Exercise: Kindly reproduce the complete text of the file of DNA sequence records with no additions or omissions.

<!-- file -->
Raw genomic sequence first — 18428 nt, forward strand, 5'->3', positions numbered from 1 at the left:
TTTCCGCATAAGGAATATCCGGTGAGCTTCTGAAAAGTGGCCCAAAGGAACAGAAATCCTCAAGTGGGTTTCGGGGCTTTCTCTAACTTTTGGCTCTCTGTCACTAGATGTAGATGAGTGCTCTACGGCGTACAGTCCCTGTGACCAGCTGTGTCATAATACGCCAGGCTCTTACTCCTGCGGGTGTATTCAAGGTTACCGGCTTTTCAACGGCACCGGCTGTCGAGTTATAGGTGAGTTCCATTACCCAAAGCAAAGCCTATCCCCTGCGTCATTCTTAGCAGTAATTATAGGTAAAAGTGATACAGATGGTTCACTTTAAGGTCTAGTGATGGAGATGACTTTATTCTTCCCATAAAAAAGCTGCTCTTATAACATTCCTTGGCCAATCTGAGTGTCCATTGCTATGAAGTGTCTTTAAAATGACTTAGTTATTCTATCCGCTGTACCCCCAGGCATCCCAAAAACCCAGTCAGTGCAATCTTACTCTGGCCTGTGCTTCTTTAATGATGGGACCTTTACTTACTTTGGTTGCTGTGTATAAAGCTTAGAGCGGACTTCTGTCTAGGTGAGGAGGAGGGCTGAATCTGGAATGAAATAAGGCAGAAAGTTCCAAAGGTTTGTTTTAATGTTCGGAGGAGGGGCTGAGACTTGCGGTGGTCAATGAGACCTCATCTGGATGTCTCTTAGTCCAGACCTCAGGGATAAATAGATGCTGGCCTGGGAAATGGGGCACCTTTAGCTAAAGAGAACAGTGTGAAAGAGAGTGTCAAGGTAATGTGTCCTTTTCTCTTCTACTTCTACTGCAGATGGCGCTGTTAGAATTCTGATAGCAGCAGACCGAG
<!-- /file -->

Raw genomic sequence first — 18428 nt, forward strand, 5'->3', positions numbered from 1 at the left:
TTTCCGCATAAGGAATATCCGGTGAGCTTCTGAAAAGTGGCCCAAAGGAACAGAAATCCTCAAGTGGGTTTCGGGGCTTTCTCTAACTTTTGGCTCTCTGTCACTAGATGTAGATGAGTGCTCTACGGCGTACAGTCCCTGTGACCAGCTGTGTCATAATACGCCAGGCTCTTACTCCTGCGGGTGTATTCAAGGTTACCGGCTTTTCAACGGCACCGGCTGTCGAGTTATAGGTGAGTTCCATTACCCAAAGCAAAGCCTATCCCCTGCGTCATTCTTAGCAGTAATTATAGGTAAAAGTGATACAGATGGTTCACTTTAAGGTCTAGTGATGGAGATGACTTTATTCTTCCCATAAAAAAGCTGCTCTTATAACATTCCTTGGCCAATCTGAGTGTCCATTGCTATGAAGTGTCTTTAAAATGACTTAGTTATTCTATCCGCTGTACCCCCAGGCATCCCAAAAACCCAGTCAGTGCAATCTTACTCTGGCCTGTGCTTCTTTAATGATGGGACCTTTACTTACTTTGGTTGCTGTGTATAAAGCTTAGAGCGGACTTCTGTCTAGGTGAGGAGGAGGGCTGAATCTGGAATGAAATAAGGCAGAAAGTTCCAAAGGTTTGTTTTAATGTTCGGAGGAGGGGCTGAGACTTGCGGTGGTCAATGAGACCTCATCTGGATGTCTCTTAGTCCAGACCTCAGGGATAAATAGATGCTGGCCTGGGAAATGGGGCACCTTTAGCTAAAGAGAACAGTGTGAAAGAGAGTGTCAAGGTAATGTGTCCTTTTCTCTTCTACTTCTACTGCAGATGGCGCTGTTAGAATTCTGATAGCAGCAGACCGAG